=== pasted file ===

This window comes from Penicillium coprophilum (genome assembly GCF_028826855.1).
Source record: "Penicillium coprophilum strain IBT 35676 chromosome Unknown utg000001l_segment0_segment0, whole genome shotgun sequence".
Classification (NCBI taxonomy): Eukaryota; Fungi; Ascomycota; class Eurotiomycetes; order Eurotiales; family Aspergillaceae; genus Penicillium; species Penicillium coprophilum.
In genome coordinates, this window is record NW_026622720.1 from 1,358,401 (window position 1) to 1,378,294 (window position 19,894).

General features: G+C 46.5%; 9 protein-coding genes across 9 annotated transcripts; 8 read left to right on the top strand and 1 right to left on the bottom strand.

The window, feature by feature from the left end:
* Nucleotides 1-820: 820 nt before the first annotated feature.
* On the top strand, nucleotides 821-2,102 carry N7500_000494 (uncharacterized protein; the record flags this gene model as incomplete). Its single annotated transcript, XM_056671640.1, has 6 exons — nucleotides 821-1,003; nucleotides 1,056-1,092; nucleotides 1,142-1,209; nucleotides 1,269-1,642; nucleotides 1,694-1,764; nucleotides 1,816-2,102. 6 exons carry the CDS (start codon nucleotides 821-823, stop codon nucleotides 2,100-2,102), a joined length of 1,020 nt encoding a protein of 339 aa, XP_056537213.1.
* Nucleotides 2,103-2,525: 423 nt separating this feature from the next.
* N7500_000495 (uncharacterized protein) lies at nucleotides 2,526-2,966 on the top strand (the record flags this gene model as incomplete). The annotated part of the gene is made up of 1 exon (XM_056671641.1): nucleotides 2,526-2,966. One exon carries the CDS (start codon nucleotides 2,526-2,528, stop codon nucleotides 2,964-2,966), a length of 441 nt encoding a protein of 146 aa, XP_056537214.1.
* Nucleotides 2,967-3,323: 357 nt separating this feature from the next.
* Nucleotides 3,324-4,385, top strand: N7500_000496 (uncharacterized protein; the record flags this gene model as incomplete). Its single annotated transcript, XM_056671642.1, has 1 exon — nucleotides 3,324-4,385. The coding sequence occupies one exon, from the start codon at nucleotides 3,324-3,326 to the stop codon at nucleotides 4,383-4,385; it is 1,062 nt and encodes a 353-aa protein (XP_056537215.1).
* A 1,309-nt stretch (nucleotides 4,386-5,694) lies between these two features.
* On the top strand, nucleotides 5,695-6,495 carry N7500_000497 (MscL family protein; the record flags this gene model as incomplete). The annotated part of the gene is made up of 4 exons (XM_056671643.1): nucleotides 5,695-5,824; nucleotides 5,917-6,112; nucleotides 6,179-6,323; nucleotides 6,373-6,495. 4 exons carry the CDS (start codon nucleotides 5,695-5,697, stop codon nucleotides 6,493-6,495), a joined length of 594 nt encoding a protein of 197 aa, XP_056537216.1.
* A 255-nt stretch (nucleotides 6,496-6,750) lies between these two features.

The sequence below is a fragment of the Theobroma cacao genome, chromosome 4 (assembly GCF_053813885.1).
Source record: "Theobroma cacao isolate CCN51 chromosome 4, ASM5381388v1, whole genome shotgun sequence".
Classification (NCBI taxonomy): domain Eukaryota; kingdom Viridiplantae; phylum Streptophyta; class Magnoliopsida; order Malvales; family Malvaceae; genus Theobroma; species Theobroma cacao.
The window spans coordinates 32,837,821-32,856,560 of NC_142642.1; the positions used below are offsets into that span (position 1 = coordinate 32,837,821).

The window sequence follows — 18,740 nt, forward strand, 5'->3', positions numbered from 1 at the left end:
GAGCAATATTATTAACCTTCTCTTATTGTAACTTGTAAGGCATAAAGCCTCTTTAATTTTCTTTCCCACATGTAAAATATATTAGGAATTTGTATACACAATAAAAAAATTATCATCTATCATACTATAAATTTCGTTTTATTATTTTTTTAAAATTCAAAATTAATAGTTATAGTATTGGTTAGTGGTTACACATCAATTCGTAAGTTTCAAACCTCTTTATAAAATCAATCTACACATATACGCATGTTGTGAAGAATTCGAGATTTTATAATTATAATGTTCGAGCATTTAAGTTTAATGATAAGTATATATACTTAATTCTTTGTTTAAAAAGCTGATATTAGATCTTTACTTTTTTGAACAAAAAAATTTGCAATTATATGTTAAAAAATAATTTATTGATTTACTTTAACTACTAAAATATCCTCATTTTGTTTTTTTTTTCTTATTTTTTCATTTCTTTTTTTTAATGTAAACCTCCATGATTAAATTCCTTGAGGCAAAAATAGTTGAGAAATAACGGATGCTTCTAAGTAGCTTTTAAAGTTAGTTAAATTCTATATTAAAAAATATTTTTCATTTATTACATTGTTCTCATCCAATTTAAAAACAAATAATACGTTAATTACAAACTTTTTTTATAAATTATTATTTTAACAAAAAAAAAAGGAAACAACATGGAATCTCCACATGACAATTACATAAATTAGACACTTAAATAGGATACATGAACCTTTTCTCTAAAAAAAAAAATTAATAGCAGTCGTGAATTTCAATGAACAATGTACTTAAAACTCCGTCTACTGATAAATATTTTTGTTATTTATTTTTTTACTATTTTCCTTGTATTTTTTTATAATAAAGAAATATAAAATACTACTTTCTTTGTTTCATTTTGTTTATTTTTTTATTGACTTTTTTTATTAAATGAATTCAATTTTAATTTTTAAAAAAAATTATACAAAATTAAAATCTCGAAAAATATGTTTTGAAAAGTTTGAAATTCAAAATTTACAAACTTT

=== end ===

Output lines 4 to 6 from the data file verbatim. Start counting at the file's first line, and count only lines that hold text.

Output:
In genome coordinates, this window is record NW_026622720.1 from 1,358,401 (window position 1) to 1,378,294 (window position 19,894).

General features: G+C 46.5%; 9 protein-coding genes across 9 annotated transcripts; 8 read left to right on the top strand and 1 right to left on the bottom strand.

The window, feature by feature from the left end: